Data from coronary flow measurements are shown. Averaged peak velocity (APV) and peak systolic antegrade flow velocity (PVS) were higher in the NIC group than in the ISDN group. Frequency of early systolic retrograde flow (ESRF) was lower in the NIC group.

Complications

After the intracoronary injection of nicorandil, slow ventricular tachycardia (rate < 100 beats/min, also known as accelerated idioventricular beats) appeared in three patients but did not cause deterioration of the circulatory condition. There was no significant difference in the number of patients with sustained ventricular tachycardia (rate ⩾ 100 beats/min), which required direct current cardioversion. Ventricular fibrillation was not seen in any patient during the study period. There was no significant difference in the incidence of pericardial effusion between the treatment groups. One patient in the ISDN group had a ventricular free wall rupture. He underwent an urgent surgical repair and was discharged (table 2). There were no deaths during the study period. Patients did not experience congestive heart failure or post-infarction angina during hospitalisation.

Table 2

Major complications

DISCUSSION

This double blind trial showed nicorandil to be more effective than ISDN in preserving left ventricular regional function at three weeks after AMI.

Nicorandil more frequently caused recovery of ST segment elevation just after reperfusion. We previously reported ST segment elevation after reperfusion as an index for predicting improvement of left ventricular systolic function in patients with reperfused anterior AMI.19 There was no difference between the treatment groups in regard to time from onset to reperfusion, existence of preinfarction angina, or grade of collateral vessels. Regional wall motion of the infarcted area at 30 minutes after reperfusion was higher in the nicorandil group than in the ISDN group, and this effect continued for the three weeks after the onset of AMI. This suggests that nicorandil mimics ischaemic preconditioning or suppresses reperfusion injury involving reversible ischaemia-reperfusion injury (“stunned myocardium”).5

Restoration of myocardial perfusion immediately after coronary revascularisation is an important mechanism for salvaging the post-ischaemic myocardium.2 According to a double blind study of 300 patients with AMI who underwent coronary angiography, abciximab, a glycoprotein IIb/IIIa antagonist, plus stenting improved the primary end point (a composite of death, reinfarction, or urgent revascularisation of the target vessel), TIMI flow classification before and after stenting, and left ventricular function six months after onset compared with placebo plus stenting.24 Abciximab has not been approved in Japan yet and the cost effectiveness of this drug requires further study before it can be used routinely.25 In previous studies, salutary actions of nicorandil on the coronary microvasculature were assessed by myocardial contrast echocardiography.1516 In the present study, coronary flow velocity was measured with a Doppler guidewire to assess myocardial perfusion. Iwakura and colleagues23 found a strong correlation between no reflow (shown by myocardial contrast echocardiography) and early systolic retrograde flow (measured by Doppler guidewire). The nicorandil group had a higher coronary flow velocity after reperfusion and a lower frequency of early systolic retrograde flow than the ISDN group. Dilatation of smaller arterioles is an important factor in the extent of myocardial stunning,2627 infarct size, and functional recovery2829 after ischaemia-reperfusion. K+ATP channel activators dilate resistant vessels (especially arterioles with diameters < 100 μm)3031 and increase collateral blood flow.3233 In contrast, pure nitric oxide donors such as ISDN do not dilate small arteries and arterioles with diameters < 100 μm. Leucocytes are key players in the aggravation of post-reperfusion microcirculation through mechanisms such as spasm of microvessels, leucocyte plugging in microvessels, and production of oxyradical mediators.3435 In a recent study we conducted with in vivo and in vitro methods,14 nicorandil and a specific mitochondrial K+ATP channel opener (diazoxide) suppressed the following processes of leucocyte activation: leucocyte pseudopod formation in the presence of N-formyl-methionyl-leucyl-phenylalanine under shear stress; adhesion of leucocytes to postcapillary venular endothelial cells; and extravascular migration of leucocytes in rat mesenteric microvessels subjected to ischaemia-reperfusion. An increase in shear rate caused by increased microvessel flow induced by a K+ATP channel activator may also reduce neutrophil recruitment36 because leucocyte attachment to and migration through inflamed vessels is somewhat dependent on shear rate. In addition, Gross et al9 and Pieper et al10 found that the beneficial effects of nicorandil in recovery from ischaemia-reperfusion injury may be due partly to inhibition of free radical production by leucocytes.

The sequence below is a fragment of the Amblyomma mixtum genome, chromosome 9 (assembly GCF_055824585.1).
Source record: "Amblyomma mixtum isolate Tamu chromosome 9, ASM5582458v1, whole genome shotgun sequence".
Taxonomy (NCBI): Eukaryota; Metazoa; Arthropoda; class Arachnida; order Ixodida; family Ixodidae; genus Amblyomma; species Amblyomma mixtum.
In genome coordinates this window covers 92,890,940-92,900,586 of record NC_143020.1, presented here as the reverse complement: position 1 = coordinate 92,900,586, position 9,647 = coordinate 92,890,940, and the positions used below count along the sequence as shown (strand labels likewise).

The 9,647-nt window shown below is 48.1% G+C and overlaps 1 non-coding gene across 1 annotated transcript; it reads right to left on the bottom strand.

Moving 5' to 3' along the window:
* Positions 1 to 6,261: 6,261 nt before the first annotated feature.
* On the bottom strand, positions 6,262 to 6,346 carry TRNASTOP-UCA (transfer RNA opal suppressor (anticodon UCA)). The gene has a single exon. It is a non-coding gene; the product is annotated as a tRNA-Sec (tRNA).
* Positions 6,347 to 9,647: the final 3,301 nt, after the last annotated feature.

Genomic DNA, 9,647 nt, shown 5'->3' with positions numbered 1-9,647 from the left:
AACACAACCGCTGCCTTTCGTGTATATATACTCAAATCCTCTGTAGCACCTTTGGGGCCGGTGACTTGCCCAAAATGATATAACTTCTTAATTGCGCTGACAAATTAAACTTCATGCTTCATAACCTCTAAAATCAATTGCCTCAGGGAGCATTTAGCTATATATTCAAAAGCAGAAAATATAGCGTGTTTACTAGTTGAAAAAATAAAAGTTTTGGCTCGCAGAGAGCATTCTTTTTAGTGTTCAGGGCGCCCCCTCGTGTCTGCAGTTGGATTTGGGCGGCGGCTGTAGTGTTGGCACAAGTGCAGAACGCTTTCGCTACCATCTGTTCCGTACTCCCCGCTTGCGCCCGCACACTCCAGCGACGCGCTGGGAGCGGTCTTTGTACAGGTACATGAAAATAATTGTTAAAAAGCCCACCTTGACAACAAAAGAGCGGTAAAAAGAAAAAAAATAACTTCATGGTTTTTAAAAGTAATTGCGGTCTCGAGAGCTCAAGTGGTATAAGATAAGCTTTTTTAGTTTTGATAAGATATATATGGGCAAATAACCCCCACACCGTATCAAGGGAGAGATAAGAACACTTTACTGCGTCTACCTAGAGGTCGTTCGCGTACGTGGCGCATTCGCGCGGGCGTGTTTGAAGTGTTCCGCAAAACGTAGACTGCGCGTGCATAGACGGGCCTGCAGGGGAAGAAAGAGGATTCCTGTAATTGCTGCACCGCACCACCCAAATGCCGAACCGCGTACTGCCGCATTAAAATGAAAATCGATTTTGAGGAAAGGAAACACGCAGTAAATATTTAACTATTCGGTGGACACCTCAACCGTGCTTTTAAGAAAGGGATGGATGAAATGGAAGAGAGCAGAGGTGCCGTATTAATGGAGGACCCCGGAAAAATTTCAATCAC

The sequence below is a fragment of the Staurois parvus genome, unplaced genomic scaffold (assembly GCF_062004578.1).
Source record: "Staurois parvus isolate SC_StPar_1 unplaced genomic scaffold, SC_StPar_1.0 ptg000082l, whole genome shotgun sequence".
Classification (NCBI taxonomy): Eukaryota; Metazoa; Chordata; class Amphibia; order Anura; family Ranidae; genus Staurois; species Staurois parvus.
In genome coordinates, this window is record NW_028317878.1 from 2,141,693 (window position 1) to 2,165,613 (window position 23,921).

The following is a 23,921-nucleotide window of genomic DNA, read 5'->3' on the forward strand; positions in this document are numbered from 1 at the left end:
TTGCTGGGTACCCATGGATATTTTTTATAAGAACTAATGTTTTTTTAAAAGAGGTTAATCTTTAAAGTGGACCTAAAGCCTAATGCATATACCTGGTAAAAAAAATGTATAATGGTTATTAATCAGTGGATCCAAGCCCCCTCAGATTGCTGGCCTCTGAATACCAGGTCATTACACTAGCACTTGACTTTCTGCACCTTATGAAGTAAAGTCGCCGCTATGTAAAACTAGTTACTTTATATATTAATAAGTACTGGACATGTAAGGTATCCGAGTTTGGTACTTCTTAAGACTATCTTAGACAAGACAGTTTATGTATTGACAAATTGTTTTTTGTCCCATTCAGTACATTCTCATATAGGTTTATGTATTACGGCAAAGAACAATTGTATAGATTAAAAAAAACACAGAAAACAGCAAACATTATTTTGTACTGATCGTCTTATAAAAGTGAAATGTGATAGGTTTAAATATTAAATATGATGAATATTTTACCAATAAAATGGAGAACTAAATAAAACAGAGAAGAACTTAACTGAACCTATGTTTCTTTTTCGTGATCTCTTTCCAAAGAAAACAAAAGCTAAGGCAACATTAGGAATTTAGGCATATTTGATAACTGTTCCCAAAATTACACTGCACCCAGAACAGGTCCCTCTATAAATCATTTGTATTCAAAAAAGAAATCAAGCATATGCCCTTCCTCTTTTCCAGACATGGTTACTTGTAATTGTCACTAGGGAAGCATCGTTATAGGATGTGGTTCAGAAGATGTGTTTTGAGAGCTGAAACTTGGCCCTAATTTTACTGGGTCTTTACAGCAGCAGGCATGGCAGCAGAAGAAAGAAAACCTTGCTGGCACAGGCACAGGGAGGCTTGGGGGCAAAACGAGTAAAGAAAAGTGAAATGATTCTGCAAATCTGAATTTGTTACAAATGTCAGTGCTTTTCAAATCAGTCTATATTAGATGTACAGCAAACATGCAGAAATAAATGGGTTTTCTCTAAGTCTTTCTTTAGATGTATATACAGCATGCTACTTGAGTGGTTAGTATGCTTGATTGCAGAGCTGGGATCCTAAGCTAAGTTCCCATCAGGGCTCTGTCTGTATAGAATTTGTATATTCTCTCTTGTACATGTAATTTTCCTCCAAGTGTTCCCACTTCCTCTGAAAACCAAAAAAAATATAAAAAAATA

In a recent large clinical trial (n  =  5126),4 nicorandil significantly reduced the number of cardiovascular events in patients with stable effort angina compared with placebo (relative risk reduction 15%, p  =  0.025) during a follow up period of up to three years. This supports the benefit of pharmacological preconditioning in the management of stable angina. In addition, recent experiments3738 with knockout mice have clearly documented that K+ATP channel subunits Kir 6.2 and sulfonylurea receptor 2 have important roles in preventing fatal vasospastic angina.

Conclusion

Nicorandil administered in a combination of drip infusion starting during the ischaemic period and intracoronary injection immediately after reperfusion was more effective than a similarly performed infusion of ISDN in preserving the myocardial microcirculation in relatively low risk patients with AMI. The result was improved left ventricular wall motion in the infarction zone. The present results suggest the need for a large clinical trial to determine whether nicorandil should be recommended for patients with AMI.

REFERENCES

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Footnotes

  • An abstract of this work was presented at the 50th annual meeting of the American College of Cardiology, 18 March 2001, Orlando, Florida.